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Temporal Artery Flow Response during the Last Minute of a Head Up Tilt Test, in Relation with Orthostatic Intolerance after a 60 Day Head-Down Bedrest

  • Philippe Arbeille ,

    Contributed equally to this work with: Philippe Arbeille, Ming Yuan

    arbeille@med.univ-tours.fr (PA); yinghuidd@vip.sina.com (YL)

    Affiliation UMPS-CERCOM Médecine Physiologie Spatial, Université-Hôpital Trousseau, Tours, France

  • Ming Yuan ,

    Contributed equally to this work with: Philippe Arbeille, Ming Yuan

    Affiliation The State Key Laboratory of Space Medicine Fundamentals and Application, China Astronaut Research and Training Center, Beijing, China

  • Yanqiang Bai,

    Affiliation The State Key Laboratory of Space Medicine Fundamentals and Application, China Astronaut Research and Training Center, Beijing, China

  • Shizhong Jiang,

    Affiliation The State Key Laboratory of Space Medicine Fundamentals and Application, China Astronaut Research and Training Center, Beijing, China

  • Gullemette Gauquelin,

    Affiliation Centre National ‘d’Etudes Spatiales, Paris, France

  • Patrick Aubry,

    Affiliation Centre National ‘d’Etudes Spatiales, Paris, France

  • Yuming Wan,

    Affiliation The State Key Laboratory of Space Medicine Fundamentals and Application, China Astronaut Research and Training Center, Beijing, China

  • Marc Antoine Custaud,

    Affiliation UMR CNRS 6214 – INSERM 771, Faculté de Médecine d'Angers, Angers, France

  • Yinghui Li

    arbeille@med.univ-tours.fr (PA); yinghuidd@vip.sina.com (YL)

    Affiliation The State Key Laboratory of Space Medicine Fundamentals and Application, China Astronaut Research and Training Center, Beijing, China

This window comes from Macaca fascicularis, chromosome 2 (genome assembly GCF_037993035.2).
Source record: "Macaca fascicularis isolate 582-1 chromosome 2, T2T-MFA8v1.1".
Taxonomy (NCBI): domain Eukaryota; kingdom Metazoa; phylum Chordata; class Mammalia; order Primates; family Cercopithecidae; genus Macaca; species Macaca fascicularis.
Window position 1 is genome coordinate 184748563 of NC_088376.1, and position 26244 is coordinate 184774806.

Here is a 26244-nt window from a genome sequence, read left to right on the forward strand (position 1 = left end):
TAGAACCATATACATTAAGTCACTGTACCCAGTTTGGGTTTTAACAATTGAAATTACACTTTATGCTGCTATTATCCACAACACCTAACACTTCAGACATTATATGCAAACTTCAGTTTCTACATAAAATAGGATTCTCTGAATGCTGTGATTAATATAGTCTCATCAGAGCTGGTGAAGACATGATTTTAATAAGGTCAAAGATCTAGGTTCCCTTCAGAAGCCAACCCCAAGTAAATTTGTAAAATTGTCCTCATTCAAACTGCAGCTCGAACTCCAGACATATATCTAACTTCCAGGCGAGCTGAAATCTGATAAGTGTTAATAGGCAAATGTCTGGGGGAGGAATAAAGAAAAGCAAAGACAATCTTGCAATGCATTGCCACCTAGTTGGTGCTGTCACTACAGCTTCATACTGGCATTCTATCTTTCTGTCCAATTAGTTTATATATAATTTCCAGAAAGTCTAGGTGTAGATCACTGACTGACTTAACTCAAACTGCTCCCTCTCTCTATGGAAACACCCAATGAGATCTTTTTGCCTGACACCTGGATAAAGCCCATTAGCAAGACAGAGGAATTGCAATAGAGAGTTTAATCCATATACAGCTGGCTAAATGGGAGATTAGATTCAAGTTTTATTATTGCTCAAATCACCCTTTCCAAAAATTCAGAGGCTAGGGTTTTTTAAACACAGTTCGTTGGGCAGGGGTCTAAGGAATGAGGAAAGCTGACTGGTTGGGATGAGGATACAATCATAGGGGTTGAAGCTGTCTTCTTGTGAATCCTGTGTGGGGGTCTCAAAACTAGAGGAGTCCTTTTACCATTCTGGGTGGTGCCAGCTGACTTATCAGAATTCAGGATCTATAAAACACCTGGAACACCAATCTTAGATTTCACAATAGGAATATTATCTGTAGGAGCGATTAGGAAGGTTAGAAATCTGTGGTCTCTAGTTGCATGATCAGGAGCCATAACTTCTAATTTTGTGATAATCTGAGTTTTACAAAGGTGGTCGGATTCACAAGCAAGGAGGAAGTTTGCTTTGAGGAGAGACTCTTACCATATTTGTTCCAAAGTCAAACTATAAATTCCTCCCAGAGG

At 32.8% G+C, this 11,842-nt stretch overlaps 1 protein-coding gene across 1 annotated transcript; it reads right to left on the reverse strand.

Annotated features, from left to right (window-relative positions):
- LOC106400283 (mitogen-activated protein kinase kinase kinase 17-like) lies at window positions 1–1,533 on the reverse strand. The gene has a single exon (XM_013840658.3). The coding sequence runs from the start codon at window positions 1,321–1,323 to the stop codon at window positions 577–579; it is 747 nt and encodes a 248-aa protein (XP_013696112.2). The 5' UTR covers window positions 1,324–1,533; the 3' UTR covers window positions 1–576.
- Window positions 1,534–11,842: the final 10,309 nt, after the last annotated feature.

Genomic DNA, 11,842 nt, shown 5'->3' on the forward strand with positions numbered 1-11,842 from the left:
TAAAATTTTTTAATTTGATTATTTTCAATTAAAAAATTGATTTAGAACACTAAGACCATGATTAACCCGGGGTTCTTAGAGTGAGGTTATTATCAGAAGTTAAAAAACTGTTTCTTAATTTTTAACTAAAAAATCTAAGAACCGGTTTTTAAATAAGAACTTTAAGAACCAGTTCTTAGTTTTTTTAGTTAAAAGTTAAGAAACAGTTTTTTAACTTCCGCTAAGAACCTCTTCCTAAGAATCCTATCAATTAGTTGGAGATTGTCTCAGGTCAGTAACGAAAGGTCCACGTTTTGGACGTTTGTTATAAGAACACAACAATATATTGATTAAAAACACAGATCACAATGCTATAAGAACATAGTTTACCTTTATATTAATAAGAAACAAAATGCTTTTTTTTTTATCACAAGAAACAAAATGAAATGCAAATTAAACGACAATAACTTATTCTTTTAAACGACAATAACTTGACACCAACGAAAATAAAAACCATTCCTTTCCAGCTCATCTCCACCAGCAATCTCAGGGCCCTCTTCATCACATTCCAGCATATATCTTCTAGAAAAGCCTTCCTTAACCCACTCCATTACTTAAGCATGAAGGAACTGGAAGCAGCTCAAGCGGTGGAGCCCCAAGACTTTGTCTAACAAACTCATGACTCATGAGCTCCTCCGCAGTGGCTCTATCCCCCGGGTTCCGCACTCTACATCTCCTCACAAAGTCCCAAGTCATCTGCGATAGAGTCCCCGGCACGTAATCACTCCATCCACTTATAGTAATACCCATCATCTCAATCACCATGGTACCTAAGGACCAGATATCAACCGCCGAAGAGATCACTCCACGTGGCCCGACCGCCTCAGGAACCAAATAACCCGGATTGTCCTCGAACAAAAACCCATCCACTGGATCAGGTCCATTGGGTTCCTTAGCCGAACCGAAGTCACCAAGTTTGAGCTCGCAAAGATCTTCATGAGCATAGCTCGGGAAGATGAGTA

Temporal Artery Flow Response during the Last Minute of a Head Up Tilt Test, in Relation with Orthostatic Intolerance after a 60 Day Head-Down Bedrest

  • Philippe Arbeille, 
  • Ming Yuan, 
  • Yanqiang Bai, 
  • Shizhong Jiang, 
  • Gullemette Gauquelin, 
  • Patrick Aubry, 
  • Yuming Wan, 
  • Marc Antoine Custaud, 
  • Yinghui Li
PLOS
x

Abstract

Objective

Check if the Temporal flow response to Tilt could provide early hemodynamic pattern in the minutes preceding a syncope during the Tilt test performed after a 60-d head down bedrest (HDBR).

Method

Twenty-one men divided into 3 groups [Control (Con), Resistive Vibration (RVE) and Chinese Herb (Herb)] underwent a 60 day HDBR. Pre and Post HDBR a 20 min Tilt identified Finishers (F) and Non Finishers (NF). Cerebral (MCA), Temporal (TEMP), Femoral (FEM) flow velocity, were measured by Doppler during the Tilt. Blood pressure (BP) was measured by arm cuff and cardiopress.

Results and Discussion

Four of the 21 subjects were NF at the post HDBR Tilt test (Con gr:2, RVE gr: 1, Herb gr: 1). At 1 min and 10 s before end of Tilt in NF gr, FEM flow decreased less and MCA decreased more at post HDBR Tilt compared to pre (p<0.05), while in the F gr they changed similarly as pre. In NF gr: TEMP flow decreased more at post HDBR Tilt compared to pre, but only at 10 s before the end of Tilt (P<0.05). During the last 10 s a negative TEMP diastolic component appeared which induced a drop in mean velocity until Tilt arrest.

Conclusion

The sudden drop in TEMP flow with onset of a negative diastolic flow preceding the decrease in MCA flow confirm that the TEMP vascular resistance respond more directly than the cerebral one to the cardiac output redistribution and that this response occur several seconds before syncope.